Fear not Despot nor Devaluation but Do Fear Your Rival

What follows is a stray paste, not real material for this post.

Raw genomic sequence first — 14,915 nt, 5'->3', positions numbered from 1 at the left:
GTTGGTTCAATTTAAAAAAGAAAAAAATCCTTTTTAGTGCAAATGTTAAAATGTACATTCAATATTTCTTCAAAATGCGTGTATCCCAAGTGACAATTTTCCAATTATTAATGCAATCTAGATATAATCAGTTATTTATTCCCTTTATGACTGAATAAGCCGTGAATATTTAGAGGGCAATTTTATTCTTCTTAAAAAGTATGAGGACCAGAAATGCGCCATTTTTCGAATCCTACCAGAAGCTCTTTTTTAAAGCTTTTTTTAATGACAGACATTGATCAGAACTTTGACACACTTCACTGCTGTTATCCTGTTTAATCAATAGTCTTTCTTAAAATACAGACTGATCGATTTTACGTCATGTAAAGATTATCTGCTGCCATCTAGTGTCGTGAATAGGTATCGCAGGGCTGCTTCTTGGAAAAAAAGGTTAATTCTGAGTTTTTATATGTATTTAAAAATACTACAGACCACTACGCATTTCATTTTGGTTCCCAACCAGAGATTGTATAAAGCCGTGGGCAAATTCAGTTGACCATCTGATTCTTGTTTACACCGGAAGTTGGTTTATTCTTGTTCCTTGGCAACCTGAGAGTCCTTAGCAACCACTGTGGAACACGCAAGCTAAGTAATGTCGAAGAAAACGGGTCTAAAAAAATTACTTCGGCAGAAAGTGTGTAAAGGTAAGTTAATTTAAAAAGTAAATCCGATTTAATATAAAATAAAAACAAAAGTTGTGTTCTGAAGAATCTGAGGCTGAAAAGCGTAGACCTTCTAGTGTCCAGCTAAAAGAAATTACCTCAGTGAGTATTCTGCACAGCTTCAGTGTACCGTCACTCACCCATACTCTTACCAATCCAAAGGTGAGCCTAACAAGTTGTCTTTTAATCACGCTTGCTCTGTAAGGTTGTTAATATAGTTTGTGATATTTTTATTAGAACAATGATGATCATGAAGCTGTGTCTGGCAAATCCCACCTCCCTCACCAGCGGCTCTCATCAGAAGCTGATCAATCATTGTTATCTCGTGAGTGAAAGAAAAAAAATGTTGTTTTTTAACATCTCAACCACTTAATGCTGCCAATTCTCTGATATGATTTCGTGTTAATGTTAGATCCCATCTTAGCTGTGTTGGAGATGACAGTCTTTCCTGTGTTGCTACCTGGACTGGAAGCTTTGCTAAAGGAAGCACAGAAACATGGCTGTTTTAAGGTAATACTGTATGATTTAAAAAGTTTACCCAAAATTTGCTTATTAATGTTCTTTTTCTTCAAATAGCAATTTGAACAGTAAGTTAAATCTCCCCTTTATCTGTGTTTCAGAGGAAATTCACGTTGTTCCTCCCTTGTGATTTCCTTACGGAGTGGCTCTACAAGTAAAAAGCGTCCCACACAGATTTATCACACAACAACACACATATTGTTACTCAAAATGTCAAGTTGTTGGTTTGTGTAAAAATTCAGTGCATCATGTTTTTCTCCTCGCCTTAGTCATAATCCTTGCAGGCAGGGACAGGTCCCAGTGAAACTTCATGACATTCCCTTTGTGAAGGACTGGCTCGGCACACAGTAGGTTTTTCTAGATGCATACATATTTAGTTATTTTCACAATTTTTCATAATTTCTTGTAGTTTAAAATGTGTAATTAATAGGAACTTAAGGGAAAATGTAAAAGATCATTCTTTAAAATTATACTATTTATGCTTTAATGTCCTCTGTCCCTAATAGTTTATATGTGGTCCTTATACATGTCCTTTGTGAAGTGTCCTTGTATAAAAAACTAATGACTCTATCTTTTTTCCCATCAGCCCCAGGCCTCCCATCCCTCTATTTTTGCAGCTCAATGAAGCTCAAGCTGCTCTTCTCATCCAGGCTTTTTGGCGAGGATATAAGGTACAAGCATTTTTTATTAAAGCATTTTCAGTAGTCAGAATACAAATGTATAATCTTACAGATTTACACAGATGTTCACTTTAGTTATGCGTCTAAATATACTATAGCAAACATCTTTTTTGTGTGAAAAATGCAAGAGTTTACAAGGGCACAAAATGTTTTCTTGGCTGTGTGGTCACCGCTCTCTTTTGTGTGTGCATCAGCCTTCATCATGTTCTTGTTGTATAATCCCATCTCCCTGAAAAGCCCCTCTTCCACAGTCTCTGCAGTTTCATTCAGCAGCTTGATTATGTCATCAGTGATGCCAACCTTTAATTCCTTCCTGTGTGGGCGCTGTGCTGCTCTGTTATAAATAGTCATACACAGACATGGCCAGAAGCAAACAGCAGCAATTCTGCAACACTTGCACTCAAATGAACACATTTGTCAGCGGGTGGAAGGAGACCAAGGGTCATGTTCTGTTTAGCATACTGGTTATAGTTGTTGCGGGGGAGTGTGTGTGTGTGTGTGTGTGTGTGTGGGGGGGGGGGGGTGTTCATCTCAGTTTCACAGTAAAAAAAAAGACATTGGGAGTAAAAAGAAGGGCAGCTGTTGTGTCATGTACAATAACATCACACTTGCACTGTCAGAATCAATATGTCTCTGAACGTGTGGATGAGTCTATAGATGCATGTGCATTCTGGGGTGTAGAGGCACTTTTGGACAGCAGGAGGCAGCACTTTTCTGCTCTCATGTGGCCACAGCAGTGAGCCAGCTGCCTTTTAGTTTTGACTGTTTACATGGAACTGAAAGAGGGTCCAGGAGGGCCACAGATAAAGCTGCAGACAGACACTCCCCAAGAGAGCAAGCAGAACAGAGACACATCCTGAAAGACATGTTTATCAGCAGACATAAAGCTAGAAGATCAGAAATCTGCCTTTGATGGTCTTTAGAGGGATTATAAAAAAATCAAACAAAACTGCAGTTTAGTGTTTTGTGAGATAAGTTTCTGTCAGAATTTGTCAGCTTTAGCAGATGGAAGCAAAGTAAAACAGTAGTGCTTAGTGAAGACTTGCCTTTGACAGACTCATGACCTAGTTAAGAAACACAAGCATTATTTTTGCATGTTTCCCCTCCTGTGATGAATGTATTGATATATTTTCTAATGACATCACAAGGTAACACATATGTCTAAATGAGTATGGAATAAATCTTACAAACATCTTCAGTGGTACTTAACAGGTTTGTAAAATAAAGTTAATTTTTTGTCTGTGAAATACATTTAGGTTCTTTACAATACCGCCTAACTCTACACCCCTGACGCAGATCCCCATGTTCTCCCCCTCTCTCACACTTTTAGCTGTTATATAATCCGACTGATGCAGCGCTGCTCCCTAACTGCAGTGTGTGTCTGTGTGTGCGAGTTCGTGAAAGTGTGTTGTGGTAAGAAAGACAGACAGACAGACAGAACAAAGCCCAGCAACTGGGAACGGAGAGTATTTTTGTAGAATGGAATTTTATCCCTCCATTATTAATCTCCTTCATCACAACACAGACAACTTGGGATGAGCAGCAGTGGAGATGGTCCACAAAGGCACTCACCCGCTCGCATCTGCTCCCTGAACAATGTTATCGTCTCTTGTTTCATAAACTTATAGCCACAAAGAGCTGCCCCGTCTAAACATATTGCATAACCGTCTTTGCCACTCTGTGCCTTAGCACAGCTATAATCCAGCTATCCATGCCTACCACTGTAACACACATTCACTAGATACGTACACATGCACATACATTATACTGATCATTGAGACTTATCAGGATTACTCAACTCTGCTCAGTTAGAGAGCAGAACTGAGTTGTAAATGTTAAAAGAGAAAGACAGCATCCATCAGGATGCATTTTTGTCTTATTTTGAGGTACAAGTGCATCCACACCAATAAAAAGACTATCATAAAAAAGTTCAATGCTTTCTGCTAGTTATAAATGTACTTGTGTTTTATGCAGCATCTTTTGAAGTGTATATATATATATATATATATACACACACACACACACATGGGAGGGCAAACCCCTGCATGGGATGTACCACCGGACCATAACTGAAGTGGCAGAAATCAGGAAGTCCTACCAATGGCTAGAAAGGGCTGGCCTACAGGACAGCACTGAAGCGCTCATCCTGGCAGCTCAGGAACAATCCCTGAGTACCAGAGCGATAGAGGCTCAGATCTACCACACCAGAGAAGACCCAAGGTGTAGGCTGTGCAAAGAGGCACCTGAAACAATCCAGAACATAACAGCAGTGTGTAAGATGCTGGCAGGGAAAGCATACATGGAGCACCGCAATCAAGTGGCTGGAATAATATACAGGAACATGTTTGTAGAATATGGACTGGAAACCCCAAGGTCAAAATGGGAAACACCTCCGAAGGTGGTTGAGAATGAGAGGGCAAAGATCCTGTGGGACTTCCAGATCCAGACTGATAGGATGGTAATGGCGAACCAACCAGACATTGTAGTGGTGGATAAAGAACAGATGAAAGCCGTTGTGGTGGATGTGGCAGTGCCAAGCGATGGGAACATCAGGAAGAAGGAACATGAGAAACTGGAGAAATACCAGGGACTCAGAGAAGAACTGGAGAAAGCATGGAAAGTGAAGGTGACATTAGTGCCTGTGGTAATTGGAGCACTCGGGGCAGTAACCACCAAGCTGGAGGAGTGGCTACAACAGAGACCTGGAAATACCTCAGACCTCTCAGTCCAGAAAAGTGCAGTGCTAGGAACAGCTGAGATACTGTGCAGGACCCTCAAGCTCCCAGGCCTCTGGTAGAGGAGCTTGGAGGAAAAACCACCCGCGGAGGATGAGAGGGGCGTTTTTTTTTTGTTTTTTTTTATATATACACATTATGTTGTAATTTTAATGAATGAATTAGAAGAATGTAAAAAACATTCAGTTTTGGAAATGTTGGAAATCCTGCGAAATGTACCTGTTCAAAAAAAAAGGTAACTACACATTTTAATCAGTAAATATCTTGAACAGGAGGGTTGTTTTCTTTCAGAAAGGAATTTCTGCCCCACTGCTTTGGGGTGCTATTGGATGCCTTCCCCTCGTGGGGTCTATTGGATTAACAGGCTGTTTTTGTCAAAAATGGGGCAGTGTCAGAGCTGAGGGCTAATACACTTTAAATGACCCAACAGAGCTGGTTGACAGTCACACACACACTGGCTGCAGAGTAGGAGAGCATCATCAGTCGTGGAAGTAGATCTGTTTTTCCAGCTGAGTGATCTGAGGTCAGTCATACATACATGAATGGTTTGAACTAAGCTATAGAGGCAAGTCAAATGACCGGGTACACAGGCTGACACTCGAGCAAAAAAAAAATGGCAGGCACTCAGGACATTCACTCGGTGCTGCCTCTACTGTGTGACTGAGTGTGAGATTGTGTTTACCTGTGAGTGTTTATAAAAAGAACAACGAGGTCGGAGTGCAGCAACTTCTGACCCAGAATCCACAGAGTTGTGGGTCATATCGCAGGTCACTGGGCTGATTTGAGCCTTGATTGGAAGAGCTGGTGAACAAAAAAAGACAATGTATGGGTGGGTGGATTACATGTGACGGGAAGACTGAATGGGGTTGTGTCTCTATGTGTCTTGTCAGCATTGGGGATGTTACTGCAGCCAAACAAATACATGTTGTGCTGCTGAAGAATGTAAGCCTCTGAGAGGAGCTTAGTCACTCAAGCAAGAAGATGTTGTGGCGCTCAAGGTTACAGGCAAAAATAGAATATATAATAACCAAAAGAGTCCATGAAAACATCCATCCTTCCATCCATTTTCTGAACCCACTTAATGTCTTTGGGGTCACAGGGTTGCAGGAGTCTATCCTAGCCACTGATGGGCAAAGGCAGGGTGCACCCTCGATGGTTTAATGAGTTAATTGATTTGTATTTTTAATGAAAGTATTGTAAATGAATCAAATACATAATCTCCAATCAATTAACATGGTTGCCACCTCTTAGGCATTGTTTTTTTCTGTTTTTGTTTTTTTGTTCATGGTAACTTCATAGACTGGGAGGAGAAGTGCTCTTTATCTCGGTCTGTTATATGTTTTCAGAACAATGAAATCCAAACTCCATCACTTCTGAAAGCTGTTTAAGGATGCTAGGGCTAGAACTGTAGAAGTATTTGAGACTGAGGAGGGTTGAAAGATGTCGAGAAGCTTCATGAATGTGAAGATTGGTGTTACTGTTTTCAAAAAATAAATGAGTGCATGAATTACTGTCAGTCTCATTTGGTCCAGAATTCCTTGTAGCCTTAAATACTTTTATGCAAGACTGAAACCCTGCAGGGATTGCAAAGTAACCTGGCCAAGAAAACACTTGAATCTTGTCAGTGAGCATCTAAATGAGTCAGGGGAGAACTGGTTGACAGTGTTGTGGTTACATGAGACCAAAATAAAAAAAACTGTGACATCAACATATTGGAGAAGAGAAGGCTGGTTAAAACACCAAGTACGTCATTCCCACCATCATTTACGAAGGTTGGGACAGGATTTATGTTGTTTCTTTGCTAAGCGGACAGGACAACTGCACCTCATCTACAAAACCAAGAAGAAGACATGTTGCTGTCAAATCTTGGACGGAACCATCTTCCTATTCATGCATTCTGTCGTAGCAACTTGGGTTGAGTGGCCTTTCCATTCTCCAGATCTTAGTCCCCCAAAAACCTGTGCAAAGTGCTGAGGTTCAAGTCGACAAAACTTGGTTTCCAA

Having proved its economic mettle in the aftermath of the financial crisis, Latin America faces healthy prospects in 2011 and 2012. The threat of sudden devaluation, be it at the hands of external economic shock or political instability, is no longer a priority risk in Latin America, save perhaps Venezuela and Ecuador, with their managed currencies and elevated political risk. Latin American economies and currencies are generally well-managed with increasingly independent central banks and decent fiscal discipline. Hefty foreign reserves held by the region’s larger economies combined with diverse capital inflows, reliable remittance flows and strong commodity exports all provide a solid underpinning to currencies. Even the political pendulum appears to have found a centrist equilibrium that is by and large business friendly, as long as business brings patience and deep pockets to its ventures. With such a rosy macro-economic and political backdrop, a business investor might ask: Why aren’t we present in Latin America? It is a question resonating in business boardrooms around the world, and companies are clamoring to enter Latin American markets, particularly Brazil.